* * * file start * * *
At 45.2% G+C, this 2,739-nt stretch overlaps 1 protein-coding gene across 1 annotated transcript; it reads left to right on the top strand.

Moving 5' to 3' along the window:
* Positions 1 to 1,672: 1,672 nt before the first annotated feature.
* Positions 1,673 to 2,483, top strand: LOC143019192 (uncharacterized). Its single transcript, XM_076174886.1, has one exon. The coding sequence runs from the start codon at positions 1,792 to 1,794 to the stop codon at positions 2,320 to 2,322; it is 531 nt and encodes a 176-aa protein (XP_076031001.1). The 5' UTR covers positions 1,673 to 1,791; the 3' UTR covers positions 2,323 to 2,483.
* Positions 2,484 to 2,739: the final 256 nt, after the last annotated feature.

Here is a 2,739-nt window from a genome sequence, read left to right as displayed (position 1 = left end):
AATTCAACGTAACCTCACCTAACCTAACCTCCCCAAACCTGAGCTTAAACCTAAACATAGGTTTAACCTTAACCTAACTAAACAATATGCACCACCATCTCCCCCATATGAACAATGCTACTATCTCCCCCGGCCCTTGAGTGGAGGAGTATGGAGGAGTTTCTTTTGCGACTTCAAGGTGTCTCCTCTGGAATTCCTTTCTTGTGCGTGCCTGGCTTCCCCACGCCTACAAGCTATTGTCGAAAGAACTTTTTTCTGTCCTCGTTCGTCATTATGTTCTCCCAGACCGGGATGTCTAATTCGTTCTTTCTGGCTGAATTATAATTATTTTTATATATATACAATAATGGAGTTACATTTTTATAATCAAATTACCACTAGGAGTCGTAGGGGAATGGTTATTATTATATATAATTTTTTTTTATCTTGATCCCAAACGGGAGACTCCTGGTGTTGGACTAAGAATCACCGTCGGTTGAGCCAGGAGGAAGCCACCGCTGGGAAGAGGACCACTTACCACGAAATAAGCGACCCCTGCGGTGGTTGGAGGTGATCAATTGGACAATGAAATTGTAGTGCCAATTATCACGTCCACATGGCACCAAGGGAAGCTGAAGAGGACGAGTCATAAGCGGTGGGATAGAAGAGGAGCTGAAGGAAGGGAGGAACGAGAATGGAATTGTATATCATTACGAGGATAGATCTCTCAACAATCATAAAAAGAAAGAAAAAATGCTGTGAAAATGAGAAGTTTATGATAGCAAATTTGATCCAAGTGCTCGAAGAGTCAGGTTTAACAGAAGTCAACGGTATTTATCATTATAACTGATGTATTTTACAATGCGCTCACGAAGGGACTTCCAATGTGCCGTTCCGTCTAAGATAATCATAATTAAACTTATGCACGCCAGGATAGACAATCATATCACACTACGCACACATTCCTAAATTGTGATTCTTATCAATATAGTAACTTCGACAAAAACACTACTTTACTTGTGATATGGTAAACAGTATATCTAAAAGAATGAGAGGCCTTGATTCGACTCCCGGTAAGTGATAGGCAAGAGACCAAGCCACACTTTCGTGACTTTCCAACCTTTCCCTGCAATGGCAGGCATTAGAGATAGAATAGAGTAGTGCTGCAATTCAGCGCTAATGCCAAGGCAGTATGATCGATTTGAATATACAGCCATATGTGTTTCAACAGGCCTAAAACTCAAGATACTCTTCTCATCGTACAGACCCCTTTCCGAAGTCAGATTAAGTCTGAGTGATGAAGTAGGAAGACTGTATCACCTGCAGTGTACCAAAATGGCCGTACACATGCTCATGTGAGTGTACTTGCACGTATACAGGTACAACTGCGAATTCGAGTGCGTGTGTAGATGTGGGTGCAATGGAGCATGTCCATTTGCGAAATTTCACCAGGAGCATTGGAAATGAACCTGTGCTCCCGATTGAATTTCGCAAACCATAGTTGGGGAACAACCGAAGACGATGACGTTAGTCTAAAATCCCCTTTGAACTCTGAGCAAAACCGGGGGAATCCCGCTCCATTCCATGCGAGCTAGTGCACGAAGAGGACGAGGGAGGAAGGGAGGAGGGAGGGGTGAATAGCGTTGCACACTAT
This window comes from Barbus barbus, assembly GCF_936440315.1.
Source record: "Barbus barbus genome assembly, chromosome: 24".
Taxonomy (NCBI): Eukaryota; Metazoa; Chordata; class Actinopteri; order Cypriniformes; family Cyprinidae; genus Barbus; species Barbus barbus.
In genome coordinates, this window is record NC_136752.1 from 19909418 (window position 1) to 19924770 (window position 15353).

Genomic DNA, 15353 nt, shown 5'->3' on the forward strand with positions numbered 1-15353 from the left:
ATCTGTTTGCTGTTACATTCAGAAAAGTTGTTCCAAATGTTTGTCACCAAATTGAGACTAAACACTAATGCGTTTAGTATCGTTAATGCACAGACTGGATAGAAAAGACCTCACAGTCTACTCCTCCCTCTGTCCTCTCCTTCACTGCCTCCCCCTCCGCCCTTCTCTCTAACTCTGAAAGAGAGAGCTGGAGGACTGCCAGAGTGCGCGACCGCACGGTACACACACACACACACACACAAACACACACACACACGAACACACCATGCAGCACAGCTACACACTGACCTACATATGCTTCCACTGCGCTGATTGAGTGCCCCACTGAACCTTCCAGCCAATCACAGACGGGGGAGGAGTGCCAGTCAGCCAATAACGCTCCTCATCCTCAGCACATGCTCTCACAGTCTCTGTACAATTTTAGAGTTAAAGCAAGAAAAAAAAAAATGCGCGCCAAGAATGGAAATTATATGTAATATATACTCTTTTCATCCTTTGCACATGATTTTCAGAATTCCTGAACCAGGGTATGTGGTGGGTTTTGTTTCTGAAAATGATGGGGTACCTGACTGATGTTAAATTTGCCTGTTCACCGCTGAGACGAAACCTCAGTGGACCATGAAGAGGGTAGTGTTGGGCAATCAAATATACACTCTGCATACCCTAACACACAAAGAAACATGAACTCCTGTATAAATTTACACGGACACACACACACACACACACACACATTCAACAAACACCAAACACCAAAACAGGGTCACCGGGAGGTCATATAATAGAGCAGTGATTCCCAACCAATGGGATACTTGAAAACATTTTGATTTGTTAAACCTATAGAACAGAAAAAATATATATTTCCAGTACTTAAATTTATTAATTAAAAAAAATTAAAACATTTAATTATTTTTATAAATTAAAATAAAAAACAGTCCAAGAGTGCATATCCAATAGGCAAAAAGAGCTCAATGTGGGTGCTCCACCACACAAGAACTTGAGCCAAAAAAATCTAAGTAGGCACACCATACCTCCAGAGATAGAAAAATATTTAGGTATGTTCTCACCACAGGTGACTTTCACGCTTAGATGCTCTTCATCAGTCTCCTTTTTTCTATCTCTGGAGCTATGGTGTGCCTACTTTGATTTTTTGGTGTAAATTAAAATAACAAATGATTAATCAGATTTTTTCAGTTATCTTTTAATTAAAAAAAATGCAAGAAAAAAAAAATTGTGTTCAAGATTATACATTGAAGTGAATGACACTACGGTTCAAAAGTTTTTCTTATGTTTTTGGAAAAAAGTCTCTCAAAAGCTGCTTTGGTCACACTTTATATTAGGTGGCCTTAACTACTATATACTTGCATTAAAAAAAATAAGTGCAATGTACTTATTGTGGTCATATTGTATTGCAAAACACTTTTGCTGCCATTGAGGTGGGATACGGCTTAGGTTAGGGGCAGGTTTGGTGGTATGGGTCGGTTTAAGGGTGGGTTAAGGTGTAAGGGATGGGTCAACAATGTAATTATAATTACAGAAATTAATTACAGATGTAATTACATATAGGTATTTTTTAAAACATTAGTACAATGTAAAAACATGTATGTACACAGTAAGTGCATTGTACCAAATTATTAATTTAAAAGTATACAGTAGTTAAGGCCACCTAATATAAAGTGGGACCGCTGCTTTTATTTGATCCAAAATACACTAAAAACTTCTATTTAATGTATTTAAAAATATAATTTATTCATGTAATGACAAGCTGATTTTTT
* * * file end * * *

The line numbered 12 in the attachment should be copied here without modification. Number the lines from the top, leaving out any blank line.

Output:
Genomic DNA, 15353 nt, shown 5'->3' on the forward strand with positions numbered 1-15353 from the left: